Rumba on the Rhine

Rex Tillerson goes to Bonn

In his first trip abroad as Secretary of State, Rex Tillerson tows a delicate and ambiguous line between courting Russia, preserving the transatlantic alliance, and answering to the interests of the American people.

Rex Tillerson representing the US at the G20 in Bonn

In his first trip abroad as the American Secretary of State, Rex Tillerson traveled to the old West German capital of Bonn on Wednesday night to attend this week’s G20 conference. Traveling with no deputy and a barebones diplomatic team, he still brought the great elephant that’s been keeping statesmen, journalists, and strategists of every stripe awake at night: the question of whether or not the US still stands by its friends and the postwar order it created on the ashes of Nazi Germany.

For the pessimists out there, at least the venue for Tillerson’s first official port of call beyond the Beltway was reassuring.

Whereas Colin Powell’s first trip was to Mexico and Hillary Clinton’s to Japan, the timing of Tillerson’s rumba on the Rhine should somewhat console the multilateralists who still believe in broad consensus-based alliances. What’s more, only the Seattle-Genoa cartel and their German surrogates, die Linke (the Left Party) and the Germany Communist Party, showed up to protest.

As far as the rest of the G20 is concerned, two questions loomed: will the Texan protect the transatlantic alliance with all its Baltic appendages? Or will he nudge ever closer to Russia, a country and people with whom the secretary is deeply intimate after decades in the oil and gas industry?

If his meeting with Russian foreign minister Sergei Lavrov on Thursday February 16 was anything to go by, the status quo ante still stands.

For one thing, Tillerson’s first foray into the world of foreign diplomacy comes just on the heels of the Trump administration’s largest blunder yet: the shame-ridden resignation of National Security Advisor Michael Flynn for holding undisclosed talks with the Russian ambassador before Trump took the oath of office. Considered the most pro-Moscow of the president’s inner circle, his canning on Monday set reconciliation with Russia back a few crates.

The time, then, to end sanctions—the presumed subject of Flynn’s talks with Ambassador Kislyak—has yet to come.

America first

While Tillerson told reporters he could work with Russia “when we can find areas of practical cooperation that benefit the American people,” he kept to the ‘America first’ doctrine most forcefully enunciated during Trump’s inauguration speech. “Where we do not see eye to eye,” he ambiguously warned, “the US will stand up for the interests and values of America and her allies.”

Stressing the importance of Russia keeping to the Minsk II agreement, which calls for the demilitarization of the war in eastern Ukraine, Tillerson towed a delicate if still ambiguous line between courting Lavrov, preserving the transatlantic alliance, and answering to the interests of the American people.

Perhaps the oddest thing about his German escapade is that he nearly made it alone. With neither a deputy nor a team of senior diplomats—the majority of whom were politely axed in January—he and his chief of staff, Margaret Peterlin, a Chicago-trained lawyer and former U.S. Patent and Trademark Office official, practically went to Bonn alone. Thus the question of how the Trump administration and its point man will meaningfully interact with the 75,000-strong State Department remains as little known as ever.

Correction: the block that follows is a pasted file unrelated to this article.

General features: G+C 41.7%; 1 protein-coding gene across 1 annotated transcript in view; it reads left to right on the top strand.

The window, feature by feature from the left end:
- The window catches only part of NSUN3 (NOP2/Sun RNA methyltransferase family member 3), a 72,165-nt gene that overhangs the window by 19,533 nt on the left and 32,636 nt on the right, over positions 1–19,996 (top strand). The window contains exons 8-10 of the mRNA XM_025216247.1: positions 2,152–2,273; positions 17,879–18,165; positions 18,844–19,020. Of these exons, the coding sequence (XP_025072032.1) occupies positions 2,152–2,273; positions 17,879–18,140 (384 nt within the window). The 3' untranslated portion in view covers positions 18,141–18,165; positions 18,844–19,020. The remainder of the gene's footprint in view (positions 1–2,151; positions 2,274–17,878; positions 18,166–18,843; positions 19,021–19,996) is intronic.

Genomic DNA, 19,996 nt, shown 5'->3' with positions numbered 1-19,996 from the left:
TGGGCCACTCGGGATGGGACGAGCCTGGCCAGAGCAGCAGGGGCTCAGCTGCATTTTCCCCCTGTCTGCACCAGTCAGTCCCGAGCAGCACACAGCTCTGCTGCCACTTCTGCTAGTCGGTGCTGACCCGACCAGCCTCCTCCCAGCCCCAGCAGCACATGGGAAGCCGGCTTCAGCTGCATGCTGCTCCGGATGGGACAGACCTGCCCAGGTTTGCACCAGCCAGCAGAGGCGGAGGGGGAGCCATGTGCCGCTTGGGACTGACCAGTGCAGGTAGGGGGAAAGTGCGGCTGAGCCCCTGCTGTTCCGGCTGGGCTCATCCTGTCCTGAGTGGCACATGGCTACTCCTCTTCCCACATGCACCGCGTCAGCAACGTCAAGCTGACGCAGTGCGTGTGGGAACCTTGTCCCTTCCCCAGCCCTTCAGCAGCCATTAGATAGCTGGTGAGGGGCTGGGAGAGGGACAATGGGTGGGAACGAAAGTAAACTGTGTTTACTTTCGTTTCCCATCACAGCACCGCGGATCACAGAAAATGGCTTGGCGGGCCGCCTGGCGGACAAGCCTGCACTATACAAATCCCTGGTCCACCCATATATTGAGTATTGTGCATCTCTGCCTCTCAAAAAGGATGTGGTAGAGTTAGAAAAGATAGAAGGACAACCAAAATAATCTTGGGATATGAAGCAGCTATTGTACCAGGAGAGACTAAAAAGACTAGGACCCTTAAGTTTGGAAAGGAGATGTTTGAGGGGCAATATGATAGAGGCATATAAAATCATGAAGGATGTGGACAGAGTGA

This did not prevent Tillerson from meeting on the sidelines with representatives of Britain, Saudi Arabia, and other Gulf allies on Friday to discuss the war in Yemen.

Back in Brussels, on Thursday Secretary of Defense James “Mad Dog” Mattis disappointed romantics in the Kremlin by saying it was too early to tell if a military alliance might be struck with Russia. Like a hopeful wooer, Russia would have to “prove itself” before the US committed to anything to beyond first base.

To reassure the old guard, Mattis also reiterated that the US’ commitment to article 5 of the NATO alliance, which guarantees each member’s commitment to mutual self-defense, was “rock solid.”

The ever-melting elephant in the room

Outside the gossip and uncertainty surrounding Tillerson’s hour-long meeting with Lavrov and briefer parlays with British Foreign Secretary Boris Johnson and a dozen other leaders, the major issue on the G20’s agenda was climate change—which should come as no surprise given it was Germany’s turn to set the group’s agenda.

Pieties aside, it was also the first time that energy and climate sustainability formally dominated a G20 summit. Hence the day’s most ironic—and historically telling—touch: while the former Exxon executive continued to pooh-pooh man-made environmental harm, China stepped up to ensure the Paris Agreement still had teeth.

No matter what the Americans decide to do, China’s foreign minister Wang Yi bluntly put it, Beijing intended to stand by its commitment to the Paris Agreements. Calling it a milestone in the history of global climate governance, President Xi Jinping hinted the Middle Kingdom might take much more of a leadership role.

In a world in which climate change, trade, and small-scale festering wars have come to dominate the global political landscape, rather than even lose the argument, the Empire by Invitation seems simply to be making an Irish goodbye. And though talk is cheap, between Davos and Bonn, the past two months alone have shown that China is keen on leading the pack in at least two of those discussions: climate and trade.

“Scratch any American,” the American Secretary of State Dean Rusk once famously warned his British counterpart, “and underneath you’ll find an isolationist.” What happens when you scratch the dragon?

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